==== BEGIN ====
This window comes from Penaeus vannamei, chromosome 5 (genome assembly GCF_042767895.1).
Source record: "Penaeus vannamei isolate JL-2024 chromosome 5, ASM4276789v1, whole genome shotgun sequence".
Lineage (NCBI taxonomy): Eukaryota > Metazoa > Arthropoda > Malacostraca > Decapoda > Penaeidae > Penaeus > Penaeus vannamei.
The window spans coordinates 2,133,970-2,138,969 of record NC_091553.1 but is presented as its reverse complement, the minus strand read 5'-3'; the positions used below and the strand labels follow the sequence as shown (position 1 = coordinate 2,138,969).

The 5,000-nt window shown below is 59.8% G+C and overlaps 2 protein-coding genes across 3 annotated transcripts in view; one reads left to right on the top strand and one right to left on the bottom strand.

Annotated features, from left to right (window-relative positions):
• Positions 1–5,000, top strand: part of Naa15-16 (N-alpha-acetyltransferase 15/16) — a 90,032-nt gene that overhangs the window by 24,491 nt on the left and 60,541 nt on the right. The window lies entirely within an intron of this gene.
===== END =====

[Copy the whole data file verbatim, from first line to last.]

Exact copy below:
This window comes from Penaeus vannamei, chromosome 5 (genome assembly GCF_042767895.1).
Source record: "Penaeus vannamei isolate JL-2024 chromosome 5, ASM4276789v1, whole genome shotgun sequence".
Lineage (NCBI taxonomy): Eukaryota > Metazoa > Arthropoda > Malacostraca > Decapoda > Penaeidae > Penaeus > Penaeus vannamei.
The window spans coordinates 2,133,970-2,138,969 of record NC_091553.1 but is presented as its reverse complement, the minus strand read 5'-3'; the positions used below and the strand labels follow the sequence as shown (position 1 = coordinate 2,138,969).

The 5,000-nt window shown below is 59.8% G+C and overlaps 2 protein-coding genes across 3 annotated transcripts in view; one reads left to right on the top strand and one right to left on the bottom strand.

Annotated features, from left to right (window-relative positions):
• Positions 1–5,000, top strand: part of Naa15-16 (N-alpha-acetyltransferase 15/16) — a 90,032-nt gene that overhangs the window by 24,491 nt on the left and 60,541 nt on the right. The window lies entirely within an intron of this gene.